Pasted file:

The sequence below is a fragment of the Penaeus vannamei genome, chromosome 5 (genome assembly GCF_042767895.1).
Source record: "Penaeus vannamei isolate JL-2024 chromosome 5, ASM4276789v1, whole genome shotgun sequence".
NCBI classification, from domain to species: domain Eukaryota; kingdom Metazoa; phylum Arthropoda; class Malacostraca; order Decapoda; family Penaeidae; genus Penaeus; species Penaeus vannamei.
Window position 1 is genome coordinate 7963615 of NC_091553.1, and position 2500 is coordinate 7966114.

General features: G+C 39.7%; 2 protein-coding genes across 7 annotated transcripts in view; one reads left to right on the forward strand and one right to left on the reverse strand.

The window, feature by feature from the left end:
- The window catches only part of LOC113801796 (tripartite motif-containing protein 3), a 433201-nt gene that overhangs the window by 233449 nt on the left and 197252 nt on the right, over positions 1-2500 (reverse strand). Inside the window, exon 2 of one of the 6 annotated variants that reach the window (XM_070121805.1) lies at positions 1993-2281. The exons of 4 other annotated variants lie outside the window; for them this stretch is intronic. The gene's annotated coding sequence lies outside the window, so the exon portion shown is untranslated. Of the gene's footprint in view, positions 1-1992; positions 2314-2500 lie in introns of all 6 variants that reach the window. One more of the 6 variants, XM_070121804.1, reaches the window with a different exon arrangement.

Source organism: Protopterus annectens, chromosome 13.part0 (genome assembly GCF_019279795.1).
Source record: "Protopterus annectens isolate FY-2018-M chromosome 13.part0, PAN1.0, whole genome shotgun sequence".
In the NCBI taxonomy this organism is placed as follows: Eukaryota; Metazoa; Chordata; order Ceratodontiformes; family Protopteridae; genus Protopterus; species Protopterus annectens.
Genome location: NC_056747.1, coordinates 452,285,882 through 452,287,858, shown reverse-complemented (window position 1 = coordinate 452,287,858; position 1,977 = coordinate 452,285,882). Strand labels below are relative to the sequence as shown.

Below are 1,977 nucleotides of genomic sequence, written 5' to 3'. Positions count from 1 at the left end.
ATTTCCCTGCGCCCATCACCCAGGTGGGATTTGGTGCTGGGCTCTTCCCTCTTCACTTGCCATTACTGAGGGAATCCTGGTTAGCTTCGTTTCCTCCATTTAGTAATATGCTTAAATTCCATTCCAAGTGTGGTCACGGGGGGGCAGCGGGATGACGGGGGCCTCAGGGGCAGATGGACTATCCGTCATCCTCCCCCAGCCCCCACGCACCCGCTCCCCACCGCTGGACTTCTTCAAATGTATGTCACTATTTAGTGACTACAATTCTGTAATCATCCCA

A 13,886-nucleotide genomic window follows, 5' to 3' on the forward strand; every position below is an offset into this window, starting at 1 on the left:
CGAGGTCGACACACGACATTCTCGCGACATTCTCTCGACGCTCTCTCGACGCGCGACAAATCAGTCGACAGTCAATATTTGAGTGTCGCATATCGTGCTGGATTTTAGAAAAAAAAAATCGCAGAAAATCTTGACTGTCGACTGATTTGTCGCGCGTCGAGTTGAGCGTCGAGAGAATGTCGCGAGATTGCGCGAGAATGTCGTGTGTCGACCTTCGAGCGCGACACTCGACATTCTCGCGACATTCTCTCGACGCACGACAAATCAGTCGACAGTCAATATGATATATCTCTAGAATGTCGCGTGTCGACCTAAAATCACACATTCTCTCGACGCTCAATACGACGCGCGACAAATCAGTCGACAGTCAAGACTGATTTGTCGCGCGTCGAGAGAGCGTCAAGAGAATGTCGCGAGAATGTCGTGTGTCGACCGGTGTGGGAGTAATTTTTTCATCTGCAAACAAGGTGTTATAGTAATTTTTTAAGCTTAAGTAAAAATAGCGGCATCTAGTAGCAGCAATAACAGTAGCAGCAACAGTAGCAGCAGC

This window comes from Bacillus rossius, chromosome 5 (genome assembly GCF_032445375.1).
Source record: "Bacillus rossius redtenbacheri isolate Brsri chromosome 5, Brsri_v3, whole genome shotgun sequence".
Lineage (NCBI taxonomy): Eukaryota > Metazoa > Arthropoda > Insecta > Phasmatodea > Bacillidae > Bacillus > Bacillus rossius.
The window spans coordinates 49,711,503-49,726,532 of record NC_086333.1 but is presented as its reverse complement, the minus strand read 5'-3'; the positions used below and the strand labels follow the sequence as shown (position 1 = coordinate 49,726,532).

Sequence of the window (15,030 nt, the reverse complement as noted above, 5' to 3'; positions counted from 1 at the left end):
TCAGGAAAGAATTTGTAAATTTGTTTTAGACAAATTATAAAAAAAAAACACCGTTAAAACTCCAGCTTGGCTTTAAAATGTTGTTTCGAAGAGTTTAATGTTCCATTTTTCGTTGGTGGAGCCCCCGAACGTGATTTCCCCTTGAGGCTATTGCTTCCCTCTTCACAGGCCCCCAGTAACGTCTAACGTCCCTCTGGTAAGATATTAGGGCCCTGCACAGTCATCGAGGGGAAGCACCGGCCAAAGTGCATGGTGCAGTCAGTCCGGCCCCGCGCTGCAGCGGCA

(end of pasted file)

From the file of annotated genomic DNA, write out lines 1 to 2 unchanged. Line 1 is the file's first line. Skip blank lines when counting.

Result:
The sequence below is a fragment of the Penaeus vannamei genome, chromosome 5 (genome assembly GCF_042767895.1).
Source record: "Penaeus vannamei isolate JL-2024 chromosome 5, ASM4276789v1, whole genome shotgun sequence".